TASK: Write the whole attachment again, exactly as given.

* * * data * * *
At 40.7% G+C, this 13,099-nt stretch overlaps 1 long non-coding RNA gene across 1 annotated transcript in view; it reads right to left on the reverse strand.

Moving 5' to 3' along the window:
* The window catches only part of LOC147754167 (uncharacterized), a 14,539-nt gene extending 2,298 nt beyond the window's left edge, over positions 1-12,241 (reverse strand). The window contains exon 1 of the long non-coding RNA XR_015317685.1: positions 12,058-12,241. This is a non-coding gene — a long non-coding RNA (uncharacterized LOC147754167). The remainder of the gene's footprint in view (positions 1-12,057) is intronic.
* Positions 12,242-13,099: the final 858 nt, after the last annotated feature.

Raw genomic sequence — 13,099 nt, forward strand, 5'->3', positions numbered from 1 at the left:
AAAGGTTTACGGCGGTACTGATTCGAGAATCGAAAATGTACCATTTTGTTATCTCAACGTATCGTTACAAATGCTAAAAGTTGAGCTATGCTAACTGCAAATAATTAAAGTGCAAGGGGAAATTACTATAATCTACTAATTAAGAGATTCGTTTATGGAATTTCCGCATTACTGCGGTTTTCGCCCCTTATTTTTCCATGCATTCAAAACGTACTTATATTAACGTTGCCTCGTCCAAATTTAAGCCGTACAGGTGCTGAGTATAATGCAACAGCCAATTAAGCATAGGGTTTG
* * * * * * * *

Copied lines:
At 40.7% G+C, this 13,099-nt stretch overlaps 1 long non-coding RNA gene across 1 annotated transcript in view; it reads right to left on the reverse strand.

Moving 5' to 3' along the window:
* The window catches only part of LOC147754167 (uncharacterized), a 14,539-nt gene extending 2,298 nt beyond the window's left edge, over positions 1-12,241 (reverse strand). The window contains exon 1 of the long non-coding RNA XR_015317685.1: positions 12,058-12,241. This is a non-coding gene — a long non-coding RNA (uncharacterized LOC147754167). The remainder of the gene's footprint in view (positions 1-12,057) is intronic.
* Positions 12,242-13,099: the final 858 nt, after the last annotated feature.

Raw genomic sequence — 13,099 nt, forward strand, 5'->3', positions numbered from 1 at the left:
AAAGGTTTACGGCGGTACTGATTCGAGAATCGAAAATGTACCATTTTGTTATCTCAACGTATCGTTACAAATGCTAAAAGTTGAGCTATGCTAACTGCAAATAATTAAAGTGCAAGGGGAAATTACTATAATCTACTAATTAAGAGATTCGTTTATGGAATTTCCGCATTACTGCGGTTTTCGCCCCTTATTTTTCCATGCATTCAAAACGTACTTATATTAACGTTGCCTCGTCCAAATTTAAGCCGTACAGGTGCTGAGTATAATGCAACAGCCAATTAAGCATAGGGTTTG